This crop of Sumatra Mandheling has all the characteristics you would expect -- low acid, flashes of bitter with sweet, bourbon-like complexity, herbal notes, spice, smooth, rich, not musty, great lingering aftertaste. This is grade 1 Sumatra but don't expect that to mean that the beans will look pretty. Sumatra Mandheling is not sorted by size, and you will find the broken beans and defects that are typical for this coffee. But don't judge a bean by it's unroasted appearance! Sumatra Mandehling is our 3rd best selling coffee every year, and we try to always keep it in stock. It comes as "Double Picked" or as "Triple Picked" and it basically means did they sort it for defects twice or three times, and I like the double picked (DP) because it has more aftertaste and earthiness -- not dirt road dusty murkiness, but rich satisfying lingering aftertaste. This one happens to be a Triple Pick and it's cleaner than we usually carry, but it was a nice coffee at a good price and it will have to do.
The rich full body in darker roasts make it a crowd favorite, and this lot has a nice balance of flavor and forest notes. Take it dark and you get complexity, body, and smoky characteristics with tobacco and hints of spices and roots. Keep it more of a medium roast and you get sweeter and more pronounced herbal notes (think sarsaparilla root or licorice root). Blend the two roasts together if you want, and that works too. Sumatra coffee is inherently one of the easiest to roast; it is very forgiving and has so much body that you get a decent cup no matter what you do to it, although going too light (pre-2nd cracks) will get you some odd roasted green pepper tastes.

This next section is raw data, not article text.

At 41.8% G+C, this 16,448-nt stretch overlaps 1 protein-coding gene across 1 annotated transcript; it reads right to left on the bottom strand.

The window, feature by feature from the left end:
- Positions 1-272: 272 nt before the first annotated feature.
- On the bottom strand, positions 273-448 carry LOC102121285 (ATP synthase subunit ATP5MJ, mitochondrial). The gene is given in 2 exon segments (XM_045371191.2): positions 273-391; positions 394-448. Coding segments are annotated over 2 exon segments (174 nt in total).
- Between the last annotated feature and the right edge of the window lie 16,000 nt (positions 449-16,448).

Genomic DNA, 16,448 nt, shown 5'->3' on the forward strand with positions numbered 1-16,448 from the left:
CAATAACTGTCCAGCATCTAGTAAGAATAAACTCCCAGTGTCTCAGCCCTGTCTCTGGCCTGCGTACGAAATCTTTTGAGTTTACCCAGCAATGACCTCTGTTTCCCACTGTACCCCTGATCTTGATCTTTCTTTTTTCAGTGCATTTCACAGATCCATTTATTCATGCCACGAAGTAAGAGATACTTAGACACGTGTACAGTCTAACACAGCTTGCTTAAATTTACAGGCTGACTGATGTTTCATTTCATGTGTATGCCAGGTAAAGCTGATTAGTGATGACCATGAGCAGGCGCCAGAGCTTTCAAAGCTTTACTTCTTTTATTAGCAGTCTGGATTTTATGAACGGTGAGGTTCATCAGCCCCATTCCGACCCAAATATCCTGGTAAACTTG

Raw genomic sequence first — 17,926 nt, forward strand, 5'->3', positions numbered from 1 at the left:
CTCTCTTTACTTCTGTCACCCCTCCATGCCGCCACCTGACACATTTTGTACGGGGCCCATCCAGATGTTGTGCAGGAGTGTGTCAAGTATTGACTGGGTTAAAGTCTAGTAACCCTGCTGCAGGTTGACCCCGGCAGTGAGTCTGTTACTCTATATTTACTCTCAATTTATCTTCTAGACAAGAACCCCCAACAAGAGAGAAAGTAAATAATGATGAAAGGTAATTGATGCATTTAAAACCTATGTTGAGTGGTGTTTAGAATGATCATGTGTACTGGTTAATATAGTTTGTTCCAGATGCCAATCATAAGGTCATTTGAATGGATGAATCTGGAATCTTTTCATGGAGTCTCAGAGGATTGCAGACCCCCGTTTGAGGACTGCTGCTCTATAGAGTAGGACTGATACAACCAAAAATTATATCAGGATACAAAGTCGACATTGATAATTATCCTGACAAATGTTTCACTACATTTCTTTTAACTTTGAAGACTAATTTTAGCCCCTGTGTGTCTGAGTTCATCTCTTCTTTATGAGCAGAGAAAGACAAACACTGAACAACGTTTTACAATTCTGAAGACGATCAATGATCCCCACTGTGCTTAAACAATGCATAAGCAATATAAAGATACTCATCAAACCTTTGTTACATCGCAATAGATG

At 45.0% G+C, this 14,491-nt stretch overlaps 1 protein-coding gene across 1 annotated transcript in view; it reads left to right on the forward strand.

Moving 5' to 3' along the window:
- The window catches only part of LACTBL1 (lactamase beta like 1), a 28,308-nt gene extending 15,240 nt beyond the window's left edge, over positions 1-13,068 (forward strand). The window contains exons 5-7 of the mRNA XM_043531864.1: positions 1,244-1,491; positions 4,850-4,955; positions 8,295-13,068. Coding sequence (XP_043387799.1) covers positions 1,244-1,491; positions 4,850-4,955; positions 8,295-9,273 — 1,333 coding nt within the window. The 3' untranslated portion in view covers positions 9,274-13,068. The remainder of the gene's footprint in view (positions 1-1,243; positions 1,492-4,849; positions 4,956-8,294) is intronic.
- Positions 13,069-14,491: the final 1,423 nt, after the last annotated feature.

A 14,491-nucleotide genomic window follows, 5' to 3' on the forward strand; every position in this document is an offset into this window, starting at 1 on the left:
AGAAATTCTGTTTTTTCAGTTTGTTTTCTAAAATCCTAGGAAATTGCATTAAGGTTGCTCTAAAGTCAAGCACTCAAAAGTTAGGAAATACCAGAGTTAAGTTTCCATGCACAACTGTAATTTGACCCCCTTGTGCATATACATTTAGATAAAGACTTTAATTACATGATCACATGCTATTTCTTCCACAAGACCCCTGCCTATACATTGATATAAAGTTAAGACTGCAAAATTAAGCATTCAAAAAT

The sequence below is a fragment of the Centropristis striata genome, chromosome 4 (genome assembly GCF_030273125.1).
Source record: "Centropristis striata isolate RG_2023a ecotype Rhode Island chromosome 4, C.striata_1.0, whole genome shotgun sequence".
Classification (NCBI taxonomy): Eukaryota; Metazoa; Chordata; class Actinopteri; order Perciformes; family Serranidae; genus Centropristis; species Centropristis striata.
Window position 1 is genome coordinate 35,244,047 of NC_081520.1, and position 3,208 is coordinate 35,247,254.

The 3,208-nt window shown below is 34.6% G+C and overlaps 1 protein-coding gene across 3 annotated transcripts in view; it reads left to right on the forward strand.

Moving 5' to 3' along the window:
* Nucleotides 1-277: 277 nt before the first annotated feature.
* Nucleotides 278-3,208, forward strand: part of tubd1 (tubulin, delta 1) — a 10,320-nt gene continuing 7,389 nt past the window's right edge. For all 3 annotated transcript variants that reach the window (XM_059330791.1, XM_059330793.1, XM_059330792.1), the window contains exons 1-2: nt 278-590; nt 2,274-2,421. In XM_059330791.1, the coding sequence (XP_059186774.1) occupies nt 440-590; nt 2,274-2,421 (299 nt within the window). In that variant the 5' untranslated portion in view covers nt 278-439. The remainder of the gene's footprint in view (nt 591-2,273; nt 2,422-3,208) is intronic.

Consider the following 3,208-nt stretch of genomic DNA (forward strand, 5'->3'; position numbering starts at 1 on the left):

I like it roasted about 40 seconds into second cracks (20 seconds into rolling 2nds) where you get a rich dark dessert coffee, but you can go darker still, and you can certainly go lighter. It’s really hard to produce a “bad roast” of Sumatra. Put it in your espresso to give it body. Drink it all day and don’t worry about heartburn — it’s very low acid. The beans will not all be an even color, but this is due to the wet-hulled processing that most Indonesian coffees go through. You'll see some lighter shades and darker shades, but that is perfectly normal with wet-hulled beans.
USA arrival: May 2020